A day before the gruesome shooting of 27 people in Sandy Hook Elementary School happened in Connecticut, a similar incident happened in Guangshan county, Henan province in China, although the assailant used a knife in stabbing 22 school children.
The attacker, identified by reports as Min Yongjun, was allegedly unstable over fears of the world coming to an end, as mistakenly interpreted by some groups of the Mayan New Year on Dec 21.
Similar to the Connecticut massacre, Mr Min, 36, first entered an older woman's house on Friday morning, stabbed an 84-yer-old female and then proceeded to the Chengpeng PrimaryVillage School where he used the stolen knife to slash 22 middle-school students
Adam Lanza, the killer in the Connecticut attack, first shot his mother Nancy and then went to the Sandy Hook Elementary School where he shot indiscriminately at the students of his mother. Some pupils were spared because a teacher hid them in a bathroom and closets.
In the China incident, which fortunately did not result in deaths, the students barricaded themselves in classrooms and hid during the attack.
The incident, which shocked China, prompted the police to warn Chinese to be wary of end-of-the-world predictions and scams, even as many residents continue to hoard candles and basic commodities over fears of 12-21-12.
"The approach of Friday of so-called doomsday, based on the ancient Mayan calendar, has caused some unrest and panic buying," reported Xinhua, the state news agency.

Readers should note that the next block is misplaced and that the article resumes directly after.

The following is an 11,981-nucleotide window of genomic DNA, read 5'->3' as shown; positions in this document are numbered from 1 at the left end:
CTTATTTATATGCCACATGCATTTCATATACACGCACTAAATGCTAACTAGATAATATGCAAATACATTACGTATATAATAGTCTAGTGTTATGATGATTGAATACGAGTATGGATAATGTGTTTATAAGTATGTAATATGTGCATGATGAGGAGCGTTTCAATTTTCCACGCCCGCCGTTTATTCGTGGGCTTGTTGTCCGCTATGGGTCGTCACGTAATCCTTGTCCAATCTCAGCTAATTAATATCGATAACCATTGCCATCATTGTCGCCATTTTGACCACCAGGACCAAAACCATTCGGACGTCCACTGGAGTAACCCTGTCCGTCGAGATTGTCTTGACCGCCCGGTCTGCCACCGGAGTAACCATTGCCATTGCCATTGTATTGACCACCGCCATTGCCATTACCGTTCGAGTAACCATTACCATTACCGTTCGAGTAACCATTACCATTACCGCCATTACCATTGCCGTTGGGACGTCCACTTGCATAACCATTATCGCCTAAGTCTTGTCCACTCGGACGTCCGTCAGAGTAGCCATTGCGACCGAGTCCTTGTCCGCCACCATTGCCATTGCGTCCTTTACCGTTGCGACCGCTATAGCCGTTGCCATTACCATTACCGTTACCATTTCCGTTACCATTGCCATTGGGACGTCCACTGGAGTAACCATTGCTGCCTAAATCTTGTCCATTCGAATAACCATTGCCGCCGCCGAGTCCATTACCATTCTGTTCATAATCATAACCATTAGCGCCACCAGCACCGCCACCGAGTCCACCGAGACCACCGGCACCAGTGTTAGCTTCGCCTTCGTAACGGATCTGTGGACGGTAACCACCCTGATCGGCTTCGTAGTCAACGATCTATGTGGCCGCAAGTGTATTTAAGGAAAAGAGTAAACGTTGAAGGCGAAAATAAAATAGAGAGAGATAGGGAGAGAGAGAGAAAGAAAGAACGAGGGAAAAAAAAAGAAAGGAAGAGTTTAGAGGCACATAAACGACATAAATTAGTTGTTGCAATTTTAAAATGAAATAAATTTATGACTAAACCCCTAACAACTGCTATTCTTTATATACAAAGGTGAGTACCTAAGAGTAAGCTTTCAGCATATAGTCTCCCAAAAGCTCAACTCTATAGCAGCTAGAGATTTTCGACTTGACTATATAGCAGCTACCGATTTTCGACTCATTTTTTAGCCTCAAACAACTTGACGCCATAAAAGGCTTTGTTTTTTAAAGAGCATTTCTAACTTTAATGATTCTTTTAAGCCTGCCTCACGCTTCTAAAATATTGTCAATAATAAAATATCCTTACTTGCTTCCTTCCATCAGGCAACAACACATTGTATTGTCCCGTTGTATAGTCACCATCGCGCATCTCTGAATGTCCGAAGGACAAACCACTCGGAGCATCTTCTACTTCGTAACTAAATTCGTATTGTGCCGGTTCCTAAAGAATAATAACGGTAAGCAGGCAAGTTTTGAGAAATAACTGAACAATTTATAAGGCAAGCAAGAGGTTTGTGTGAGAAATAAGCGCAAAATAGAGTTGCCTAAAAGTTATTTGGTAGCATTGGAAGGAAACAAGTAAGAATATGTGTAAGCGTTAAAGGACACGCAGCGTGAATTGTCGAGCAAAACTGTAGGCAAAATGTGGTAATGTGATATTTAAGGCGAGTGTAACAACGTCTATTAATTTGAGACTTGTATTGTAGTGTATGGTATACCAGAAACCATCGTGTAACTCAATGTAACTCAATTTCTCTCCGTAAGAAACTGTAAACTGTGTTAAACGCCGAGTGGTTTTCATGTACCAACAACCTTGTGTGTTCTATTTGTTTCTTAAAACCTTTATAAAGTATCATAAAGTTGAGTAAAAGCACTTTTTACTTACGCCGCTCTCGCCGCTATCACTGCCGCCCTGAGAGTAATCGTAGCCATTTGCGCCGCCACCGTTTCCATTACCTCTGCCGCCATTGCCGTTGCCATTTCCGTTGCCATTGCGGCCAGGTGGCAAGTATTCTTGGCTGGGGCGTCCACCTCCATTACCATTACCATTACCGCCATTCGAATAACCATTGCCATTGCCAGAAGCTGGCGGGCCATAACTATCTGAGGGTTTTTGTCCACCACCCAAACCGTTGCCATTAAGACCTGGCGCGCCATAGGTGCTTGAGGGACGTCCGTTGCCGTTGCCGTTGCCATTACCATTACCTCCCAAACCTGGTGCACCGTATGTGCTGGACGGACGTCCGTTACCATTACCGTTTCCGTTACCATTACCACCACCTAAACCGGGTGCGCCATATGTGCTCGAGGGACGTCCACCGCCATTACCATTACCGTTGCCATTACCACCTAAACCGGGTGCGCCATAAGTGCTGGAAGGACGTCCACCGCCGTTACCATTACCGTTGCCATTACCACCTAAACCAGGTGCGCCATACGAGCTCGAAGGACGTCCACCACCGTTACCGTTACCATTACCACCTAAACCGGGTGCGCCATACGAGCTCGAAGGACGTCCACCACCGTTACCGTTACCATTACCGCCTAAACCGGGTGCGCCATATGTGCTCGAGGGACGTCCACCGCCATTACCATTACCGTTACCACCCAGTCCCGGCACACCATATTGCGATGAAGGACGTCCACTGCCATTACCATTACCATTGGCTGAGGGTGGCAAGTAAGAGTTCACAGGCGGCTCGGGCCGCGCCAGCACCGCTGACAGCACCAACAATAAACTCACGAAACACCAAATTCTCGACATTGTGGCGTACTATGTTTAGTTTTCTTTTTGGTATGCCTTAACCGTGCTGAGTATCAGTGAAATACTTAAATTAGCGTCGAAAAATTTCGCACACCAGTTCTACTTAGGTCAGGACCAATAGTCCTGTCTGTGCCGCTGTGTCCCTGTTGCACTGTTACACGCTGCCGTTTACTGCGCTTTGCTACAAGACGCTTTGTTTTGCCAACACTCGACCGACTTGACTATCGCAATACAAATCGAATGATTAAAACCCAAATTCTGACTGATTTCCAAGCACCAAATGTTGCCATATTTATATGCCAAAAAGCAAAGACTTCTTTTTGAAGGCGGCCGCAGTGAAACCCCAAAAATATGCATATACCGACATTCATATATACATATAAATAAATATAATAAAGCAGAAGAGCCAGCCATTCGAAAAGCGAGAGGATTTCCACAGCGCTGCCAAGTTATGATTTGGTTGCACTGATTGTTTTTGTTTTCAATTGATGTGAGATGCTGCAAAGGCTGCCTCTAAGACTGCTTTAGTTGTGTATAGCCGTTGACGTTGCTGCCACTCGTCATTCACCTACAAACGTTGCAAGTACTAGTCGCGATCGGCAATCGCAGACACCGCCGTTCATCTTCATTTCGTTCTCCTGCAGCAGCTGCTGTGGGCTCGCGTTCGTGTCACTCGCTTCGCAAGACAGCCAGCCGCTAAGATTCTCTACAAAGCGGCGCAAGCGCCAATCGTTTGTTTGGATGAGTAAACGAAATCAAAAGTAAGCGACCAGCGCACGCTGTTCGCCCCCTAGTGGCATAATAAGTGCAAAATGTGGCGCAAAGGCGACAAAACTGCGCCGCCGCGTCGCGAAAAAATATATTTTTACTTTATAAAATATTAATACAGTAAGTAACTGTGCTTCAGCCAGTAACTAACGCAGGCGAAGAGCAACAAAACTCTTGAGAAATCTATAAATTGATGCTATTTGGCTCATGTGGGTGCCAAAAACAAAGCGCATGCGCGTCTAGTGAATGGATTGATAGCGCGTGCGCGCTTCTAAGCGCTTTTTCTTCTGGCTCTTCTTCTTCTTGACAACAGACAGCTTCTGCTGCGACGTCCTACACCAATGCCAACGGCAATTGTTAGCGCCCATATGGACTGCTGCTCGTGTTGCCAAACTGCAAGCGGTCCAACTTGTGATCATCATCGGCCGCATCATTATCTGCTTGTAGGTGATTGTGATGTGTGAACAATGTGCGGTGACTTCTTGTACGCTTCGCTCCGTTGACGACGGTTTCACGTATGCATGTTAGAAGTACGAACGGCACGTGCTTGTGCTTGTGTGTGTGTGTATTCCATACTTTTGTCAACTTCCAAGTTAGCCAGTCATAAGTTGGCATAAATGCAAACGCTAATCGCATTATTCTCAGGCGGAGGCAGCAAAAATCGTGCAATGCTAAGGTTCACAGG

The spread of the doomsday rumour was partly attributed to the posting of a spoof video by Australian Prime Minister Julia Gillard who confirmed that the Mayan prediction would come true. Her spoof video was posted over Weibo, China's equivalent of Twitter.
The Guangshan country government said on Monday that Mr Min will be subjected to testing to determine his psychological condition. He fled after the stabbing, but was caught and could face the death penalty.
Because of the growing widespread fear over an apocalypse, China has detained 93 people, mostly cult members, for spreading the doomsday fear. Thirty-seven of those arrested belong to the Almighty God cult. Among the warnings made by the arrested doomsdayers were the sun won't shine and there would be no electricity for three days beginning Friday.